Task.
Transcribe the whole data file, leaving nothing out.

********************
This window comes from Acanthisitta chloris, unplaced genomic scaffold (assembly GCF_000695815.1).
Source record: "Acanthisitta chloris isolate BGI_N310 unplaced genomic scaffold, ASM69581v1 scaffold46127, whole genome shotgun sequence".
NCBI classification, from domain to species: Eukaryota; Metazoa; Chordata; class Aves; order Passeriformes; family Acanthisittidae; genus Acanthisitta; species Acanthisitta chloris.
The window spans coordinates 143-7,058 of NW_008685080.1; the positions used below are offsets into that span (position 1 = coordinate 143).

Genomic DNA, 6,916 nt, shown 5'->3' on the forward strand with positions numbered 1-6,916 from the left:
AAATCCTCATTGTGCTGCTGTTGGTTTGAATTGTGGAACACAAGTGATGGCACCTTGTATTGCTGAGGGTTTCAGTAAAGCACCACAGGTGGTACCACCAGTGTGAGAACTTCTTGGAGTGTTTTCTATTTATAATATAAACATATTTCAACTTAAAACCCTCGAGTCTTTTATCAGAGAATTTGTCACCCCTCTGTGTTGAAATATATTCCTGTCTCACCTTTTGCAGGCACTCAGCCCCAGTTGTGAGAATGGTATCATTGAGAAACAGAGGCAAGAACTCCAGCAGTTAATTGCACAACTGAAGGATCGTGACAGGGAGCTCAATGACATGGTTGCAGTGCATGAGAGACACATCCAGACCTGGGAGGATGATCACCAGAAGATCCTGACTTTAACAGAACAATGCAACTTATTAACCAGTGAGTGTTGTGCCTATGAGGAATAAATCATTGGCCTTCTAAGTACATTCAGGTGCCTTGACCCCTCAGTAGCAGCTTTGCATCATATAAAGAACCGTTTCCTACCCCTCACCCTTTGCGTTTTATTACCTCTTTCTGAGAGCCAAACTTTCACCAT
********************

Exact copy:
This window comes from Acanthisitta chloris, unplaced genomic scaffold (assembly GCF_000695815.1).
Source record: "Acanthisitta chloris isolate BGI_N310 unplaced genomic scaffold, ASM69581v1 scaffold46127, whole genome shotgun sequence".
NCBI classification, from domain to species: Eukaryota; Metazoa; Chordata; class Aves; order Passeriformes; family Acanthisittidae; genus Acanthisitta; species Acanthisitta chloris.
The window spans coordinates 143-7,058 of NW_008685080.1; the positions used below are offsets into that span (position 1 = coordinate 143).

Genomic DNA, 6,916 nt, shown 5'->3' on the forward strand with positions numbered 1-6,916 from the left:
AAATCCTCATTGTGCTGCTGTTGGTTTGAATTGTGGAACACAAGTGATGGCACCTTGTATTGCTGAGGGTTTCAGTAAAGCACCACAGGTGGTACCACCAGTGTGAGAACTTCTTGGAGTGTTTTCTATTTATAATATAAACATATTTCAACTTAAAACCCTCGAGTCTTTTATCAGAGAATTTGTCACCCCTCTGTGTTGAAATATATTCCTGTCTCACCTTTTGCAGGCACTCAGCCCCAGTTGTGAGAATGGTATCATTGAGAAACAGAGGCAAGAACTCCAGCAGTTAATTGCACAACTGAAGGATCGTGACAGGGAGCTCAATGACATGGTTGCAGTGCATGAGAGACACATCCAGACCTGGGAGGATGATCACCAGAAGATCCTGACTTTAACAGAACAATGCAACTTATTAACCAGTGAGTGTTGTGCCTATGAGGAATAAATCATTGGCCTTCTAAGTACATTCAGGTGCCTTGACCCCTCAGTAGCAGCTTTGCATCATATAAAGAACCGTTTCCTACCCCTCACCCTTTGCGTTTTATTACCTCTTTCTGAGAGCCAAACTTTCACCAT